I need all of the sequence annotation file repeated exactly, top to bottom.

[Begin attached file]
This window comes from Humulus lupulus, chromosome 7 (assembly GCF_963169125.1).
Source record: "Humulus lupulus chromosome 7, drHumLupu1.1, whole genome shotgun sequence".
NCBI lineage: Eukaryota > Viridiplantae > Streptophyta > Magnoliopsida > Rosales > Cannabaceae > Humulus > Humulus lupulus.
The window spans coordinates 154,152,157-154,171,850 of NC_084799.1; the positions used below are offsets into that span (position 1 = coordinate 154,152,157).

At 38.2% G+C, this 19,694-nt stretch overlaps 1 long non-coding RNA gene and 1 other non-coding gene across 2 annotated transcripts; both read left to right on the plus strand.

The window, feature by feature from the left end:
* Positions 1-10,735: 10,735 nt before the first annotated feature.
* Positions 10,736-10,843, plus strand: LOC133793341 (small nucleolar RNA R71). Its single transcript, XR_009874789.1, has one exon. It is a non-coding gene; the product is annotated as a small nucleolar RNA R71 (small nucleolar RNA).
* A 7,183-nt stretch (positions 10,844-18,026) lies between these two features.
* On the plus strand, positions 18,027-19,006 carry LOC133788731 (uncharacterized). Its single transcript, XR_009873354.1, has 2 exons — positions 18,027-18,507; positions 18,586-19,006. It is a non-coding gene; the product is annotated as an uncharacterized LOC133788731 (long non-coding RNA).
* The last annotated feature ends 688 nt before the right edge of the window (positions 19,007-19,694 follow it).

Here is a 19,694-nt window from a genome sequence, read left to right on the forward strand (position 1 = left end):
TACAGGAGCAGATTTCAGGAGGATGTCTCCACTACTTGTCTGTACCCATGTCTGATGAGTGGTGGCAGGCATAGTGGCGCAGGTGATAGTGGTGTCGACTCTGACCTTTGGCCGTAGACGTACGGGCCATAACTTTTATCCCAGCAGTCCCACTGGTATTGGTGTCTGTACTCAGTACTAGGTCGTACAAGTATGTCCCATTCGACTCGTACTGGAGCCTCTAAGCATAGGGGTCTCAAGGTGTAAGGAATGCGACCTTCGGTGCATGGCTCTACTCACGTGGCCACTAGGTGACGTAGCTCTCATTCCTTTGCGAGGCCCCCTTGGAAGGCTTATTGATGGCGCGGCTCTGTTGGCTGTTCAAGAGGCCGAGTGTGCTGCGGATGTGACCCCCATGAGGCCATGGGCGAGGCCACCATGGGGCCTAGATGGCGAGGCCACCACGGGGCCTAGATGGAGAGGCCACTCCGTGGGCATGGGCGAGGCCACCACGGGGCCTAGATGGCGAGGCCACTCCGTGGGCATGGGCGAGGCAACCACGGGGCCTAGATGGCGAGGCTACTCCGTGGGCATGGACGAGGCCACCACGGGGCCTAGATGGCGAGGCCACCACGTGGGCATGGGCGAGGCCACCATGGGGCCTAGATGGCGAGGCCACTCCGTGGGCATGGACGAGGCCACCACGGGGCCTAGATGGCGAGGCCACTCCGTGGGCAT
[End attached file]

This window comes from Humulus lupulus, chromosome 7 (assembly GCF_963169125.1).
Source record: "Humulus lupulus chromosome 7, drHumLupu1.1, whole genome shotgun sequence".
NCBI lineage: Eukaryota > Viridiplantae > Streptophyta > Magnoliopsida > Rosales > Cannabaceae > Humulus > Humulus lupulus.
The window spans coordinates 154,152,157-154,171,850 of NC_084799.1; the positions used below are offsets into that span (position 1 = coordinate 154,152,157).

At 38.2% G+C, this 19,694-nt stretch overlaps 1 long non-coding RNA gene and 1 other non-coding gene across 2 annotated transcripts; both read left to right on the plus strand.

The window, feature by feature from the left end:
* Positions 1-10,735: 10,735 nt before the first annotated feature.
* Positions 10,736-10,843, plus strand: LOC133793341 (small nucleolar RNA R71). Its single transcript, XR_009874789.1, has one exon. It is a non-coding gene; the product is annotated as a small nucleolar RNA R71 (small nucleolar RNA).
* A 7,183-nt stretch (positions 10,844-18,026) lies between these two features.
* On the plus strand, positions 18,027-19,006 carry LOC133788731 (uncharacterized). Its single transcript, XR_009873354.1, has 2 exons — positions 18,027-18,507; positions 18,586-19,006. It is a non-coding gene; the product is annotated as an uncharacterized LOC133788731 (long non-coding RNA).
* The last annotated feature ends 688 nt before the right edge of the window (positions 19,007-19,694 follow it).

Here is a 19,694-nt window from a genome sequence, read left to right on the forward strand (position 1 = left end):
TACAGGAGCAGATTTCAGGAGGATGTCTCCACTACTTGTCTGTACCCATGTCTGATGAGTGGTGGCAGGCATAGTGGCGCAGGTGATAGTGGTGTCGACTCTGACCTTTGGCCGTAGACGTACGGGCCATAACTTTTATCCCAGCAGTCCCACTGGTATTGGTGTCTGTACTCAGTACTAGGTCGTACAAGTATGTCCCATTCGACTCGTACTGGAGCCTCTAAGCATAGGGGTCTCAAGGTGTAAGGAATGCGACCTTCGGTGCATGGCTCTACTCACGTGGCCACTAGGTGACGTAGCTCTCATTCCTTTGCGAGGCCCCCTTGGAAGGCTTATTGATGGCGCGGCTCTGTTGGCTGTTCAAGAGGCCGAGTGTGCTGCGGATGTGACCCCCATGAGGCCATGGGCGAGGCCACCATGGGGCCTAGATGGCGAGGCCACCACGGGGCCTAGATGGAGAGGCCACTCCGTGGGCATGGGCGAGGCCACCACGGGGCCTAGATGGCGAGGCCACTCCGTGGGCATGGGCGAGGCAACCACGGGGCCTAGATGGCGAGGCTACTCCGTGGGCATGGACGAGGCCACCACGGGGCCTAGATGGCGAGGCCACCACGTGGGCATGGGCGAGGCCACCATGGGGCCTAGATGGCGAGGCCACTCCGTGGGCATGGACGAGGCCACCACGGGGCCTAGATGGCGAGGCCACTCCGTGGGCAT